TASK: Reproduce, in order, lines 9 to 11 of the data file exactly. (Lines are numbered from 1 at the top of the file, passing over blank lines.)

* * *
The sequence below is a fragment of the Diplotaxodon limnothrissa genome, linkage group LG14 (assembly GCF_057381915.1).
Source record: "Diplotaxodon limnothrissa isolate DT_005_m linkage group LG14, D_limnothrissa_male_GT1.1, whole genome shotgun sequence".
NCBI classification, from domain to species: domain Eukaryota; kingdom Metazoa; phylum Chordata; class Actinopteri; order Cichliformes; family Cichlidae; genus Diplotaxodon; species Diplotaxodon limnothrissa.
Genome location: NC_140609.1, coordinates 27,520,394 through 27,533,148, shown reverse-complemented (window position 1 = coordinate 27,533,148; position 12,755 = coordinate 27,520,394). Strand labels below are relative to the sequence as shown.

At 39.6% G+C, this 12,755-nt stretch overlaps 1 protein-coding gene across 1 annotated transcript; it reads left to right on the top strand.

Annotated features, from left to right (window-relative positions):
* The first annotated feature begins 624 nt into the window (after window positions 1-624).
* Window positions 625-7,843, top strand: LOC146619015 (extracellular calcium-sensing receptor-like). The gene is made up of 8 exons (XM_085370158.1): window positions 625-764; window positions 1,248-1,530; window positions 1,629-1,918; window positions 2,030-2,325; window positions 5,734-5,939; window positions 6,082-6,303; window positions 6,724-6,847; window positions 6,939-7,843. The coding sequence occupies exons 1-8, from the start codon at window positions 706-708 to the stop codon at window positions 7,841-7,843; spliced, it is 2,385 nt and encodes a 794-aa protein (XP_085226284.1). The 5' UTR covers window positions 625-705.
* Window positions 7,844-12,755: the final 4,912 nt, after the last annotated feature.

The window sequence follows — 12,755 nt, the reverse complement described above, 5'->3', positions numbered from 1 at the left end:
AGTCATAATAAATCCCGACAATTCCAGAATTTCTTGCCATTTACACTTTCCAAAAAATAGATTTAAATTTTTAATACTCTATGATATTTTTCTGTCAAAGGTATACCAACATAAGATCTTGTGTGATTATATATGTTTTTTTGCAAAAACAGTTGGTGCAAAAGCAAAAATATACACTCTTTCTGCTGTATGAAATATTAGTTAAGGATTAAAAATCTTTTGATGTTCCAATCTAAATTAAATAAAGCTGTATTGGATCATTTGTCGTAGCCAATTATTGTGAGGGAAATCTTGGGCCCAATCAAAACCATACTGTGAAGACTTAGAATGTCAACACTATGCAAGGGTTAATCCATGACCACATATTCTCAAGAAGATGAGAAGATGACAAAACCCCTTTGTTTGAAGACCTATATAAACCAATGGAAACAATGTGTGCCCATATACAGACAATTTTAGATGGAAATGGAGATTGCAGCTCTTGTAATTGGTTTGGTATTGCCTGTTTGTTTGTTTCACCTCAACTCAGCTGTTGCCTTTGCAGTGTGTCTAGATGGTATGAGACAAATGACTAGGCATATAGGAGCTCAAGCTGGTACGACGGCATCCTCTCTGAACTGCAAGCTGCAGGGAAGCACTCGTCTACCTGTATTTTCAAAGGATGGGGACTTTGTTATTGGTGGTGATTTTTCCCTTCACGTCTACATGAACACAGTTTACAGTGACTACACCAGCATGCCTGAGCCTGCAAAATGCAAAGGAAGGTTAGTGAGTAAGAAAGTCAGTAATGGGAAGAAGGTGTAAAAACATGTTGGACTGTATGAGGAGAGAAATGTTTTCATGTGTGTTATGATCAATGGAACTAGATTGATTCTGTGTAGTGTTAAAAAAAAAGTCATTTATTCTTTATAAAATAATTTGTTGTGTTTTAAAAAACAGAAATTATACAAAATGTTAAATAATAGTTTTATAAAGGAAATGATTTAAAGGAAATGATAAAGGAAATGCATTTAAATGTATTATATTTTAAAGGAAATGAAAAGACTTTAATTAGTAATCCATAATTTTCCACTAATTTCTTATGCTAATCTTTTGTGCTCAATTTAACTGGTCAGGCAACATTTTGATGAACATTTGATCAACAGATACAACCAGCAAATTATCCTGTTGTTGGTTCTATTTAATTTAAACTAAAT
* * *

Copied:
* Window positions 7,844-12,755: the final 4,912 nt, after the last annotated feature.

The window sequence follows — 12,755 nt, the reverse complement described above, 5'->3', positions numbered from 1 at the left end:
AGTCATAATAAATCCCGACAATTCCAGAATTTCTTGCCATTTACACTTTCCAAAAAATAGATTTAAATTTTTAATACTCTATGATATTTTTCTGTCAAAGGTATACCAACATAAGATCTTGTGTGATTATATATGTTTTTTTGCAAAAACAGTTGGTGCAAAAGCAAAAATATACACTCTTTCTGCTGTATGAAATATTAGTTAAGGATTAAAAATCTTTTGATGTTCCAATCTAAATTAAATAAAGCTGTATTGGATCATTTGTCGTAGCCAATTATTGTGAGGGAAATCTTGGGCCCAATCAAAACCATACTGTGAAGACTTAGAATGTCAACACTATGCAAGGGTTAATCCATGACCACATATTCTCAAGAAGATGAGAAGATGACAAAACCCCTTTGTTTGAAGACCTATATAAACCAATGGAAACAATGTGTGCCCATATACAGACAATTTTAGATGGAAATGGAGATTGCAGCTCTTGTAATTGGTTTGGTATTGCCTGTTTGTTTGTTTCACCTCAACTCAGCTGTTGCCTTTGCAGTGTGTCTAGATGGTATGAGACAAATGACTAGGCATATAGGAGCTCAAGCTGGTACGACGGCATCCTCTCTGAACTGCAAGCTGCAGGGAAGCACTCGTCTACCTGTATTTTCAAAGGATGGGGACTTTGTTATTGGTGGTGATTTTTCCCTTCACGTCTACATGAACACAGTTTACAGTGACTACACCAGCATGCCTGAGCCTGCAAAATGCAAAGGAAGGTTAGTGAGTAAGAAAGTCAGTAATGGGAAGAAGGTGTAAAAACATGTTGGACTGTATGAGGAGAGAAATGTTTTCATGTGTGTTATGATCAATGGAACTAGATTGATTCTGTGTAGTGTTAAAAAAAAAGTCATTTATTCTTTATAAAATAATTTGTTGTGTTTTAAAAAACAGAAATTATACAAAATGTTAAATAATAGTTTTATAAAGGAAATGATTTAAAGGAAATGATAAAGGAAATGCATTTAAATGTATTATATTTTAAAGGAAATGAAAAGACTTTAATTAGTAATCCATAATTTTCCACTAATTTCTTATGCTAATCTTTTGTGCTCAATTTAACTGGTCAGGCAACATTTTGATGAACATTTGATCAACAGATACAACCAGCAAATTATCCTGTTGTTGGTTCTATTTAATTTAAACTAAAT